Players that are now in a monster-free location now have a story encounter. Depending on their location, players have a choice what encounter they wish to try. All encounters have a short story that is happening, many then involve rolling skills, paying tokens or something similar. Picking a generic encounter is always an option. They are different for city, wilderness and sea spaces and generally have a smaller reward than other encounters, but also a smaller chance to kill you instantly. Players in a bigger city can take an encounter for that city that has a good chance to have a specific effect for that city. Players in Arkham or Buenos Aires are likely to draw a Spell, players in Shanghai may improve their Lore skill and so on. If there is an open Gate in your location, you may have an Other World encounter: you jump through the Gate into whatever horrid place lies beyond and have a gruesome encounter there. If you succeed, you usually close the Gate. Gates are not as important as they were in Arkham Horror, but closing them quickly is still a good idea as they make the Doom Track advance faster and spew monsters into the world while they are open. Locations with a Clue Token let you take a Research Encounter where success mostly means you get to take that token. Research Encounters are specific to the GOO you’re fighting, so the tasks you have to complete and the story told matches their character. The Clue Tokens so acquired can be used to reroll a single die when you really screwed up a roll, but many game effects also demand that you pay Clues to resolve them, making them too valuable to spend on fixing your bad luck. Taking an Expedition Encounter has a chance to win an artifact, a special item of enormous power. Finally, there is an especially beautiful type of encounter from a storytelling point of view: characters that are eliminated from the game, either by death or insanity, stay behind in their last location and can be encountered by other characters, with the encounter being specific to that character and the reason of elimination. It’s a little thing that doesn’t happen often, but it makes the story of the game more tangible and I really like it for that. Players are not eliminated, by the way, they may continue the game with a new Investigator.

Mysteries under the Pacific
Mysteries under the Pacific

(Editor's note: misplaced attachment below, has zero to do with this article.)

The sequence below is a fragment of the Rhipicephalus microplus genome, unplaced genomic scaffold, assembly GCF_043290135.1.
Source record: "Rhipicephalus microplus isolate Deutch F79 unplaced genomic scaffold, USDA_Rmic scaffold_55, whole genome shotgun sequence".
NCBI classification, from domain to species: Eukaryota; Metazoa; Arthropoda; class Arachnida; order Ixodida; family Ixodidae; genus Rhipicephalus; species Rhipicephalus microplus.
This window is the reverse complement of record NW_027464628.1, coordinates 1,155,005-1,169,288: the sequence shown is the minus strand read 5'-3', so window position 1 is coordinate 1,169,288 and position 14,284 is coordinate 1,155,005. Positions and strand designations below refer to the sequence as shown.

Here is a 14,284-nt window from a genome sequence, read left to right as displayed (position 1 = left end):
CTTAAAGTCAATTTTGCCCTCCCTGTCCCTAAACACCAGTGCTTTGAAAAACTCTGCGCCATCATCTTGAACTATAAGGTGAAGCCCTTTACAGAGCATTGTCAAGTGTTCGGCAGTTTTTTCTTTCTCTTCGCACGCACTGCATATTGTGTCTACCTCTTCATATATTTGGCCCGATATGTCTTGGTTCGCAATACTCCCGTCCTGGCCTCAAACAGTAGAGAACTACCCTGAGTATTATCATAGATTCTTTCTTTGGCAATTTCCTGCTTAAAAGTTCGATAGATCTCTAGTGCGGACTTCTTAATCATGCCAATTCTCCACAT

While all encounters have a chance for a positive outcome, what happens next is very rarely good: you turn the next Mythos card and do what it says. There are a number of standard symbols that do bad things, plus the card’s text that also does mostly bad things. Some cards will instruct you to open a new Gate, complete with a new monster. Yay. Some cards make you advance the Omen Token to the next symbol and then advance the Doom Track by one step for each open Gate with the same symbol. Double yay. Cards with a Monster Surge icon make monsters spawn from all Gates with the symbol under the Omen Token. Triple yay. And the card’s text is rarely in your favor, either. Event type cards do something right away, and sometimes it’s even a good thing. But then there are Rumor cards that give you some extra task to complete. Defeat a special monster, collect Clues to fight a disease, that sort of thing. Rumors also have some sort of time limit, and if that expires before the Rumor is resolved, even worse things happen. But the worst and the best thing on the Mythos cards is the “Resolve Reckoning Effects” icon. Worst because of the things it does to the characters, best because of what it does for the story telling in the game. Whenever that icon appears the Reckoning effect on all components that have one is resolved. Some GOOs have one and, for instance, spawn new monsters when it happens. Some monsters have one that can be bad or worse. The harmless Zombie turning into the definitely not harmless Zombie Horde is one of the worse ones. And your Condition Cards have one. Debt is one of them, but there are many other things that can go wrong with you: different types of Injuries, Amnesia, Paranoia, a Curse, all those things are Conditions, and most of them have text on the back of the card that you read when the Reckoning is triggered. That really adds tension to the game. As soon as you have one of those Conditions, or any other component with a Reckoning, you’re waiting for the other shoe to drop. You know it’s coming, but you don’t know when, and you don’t always know what will happen.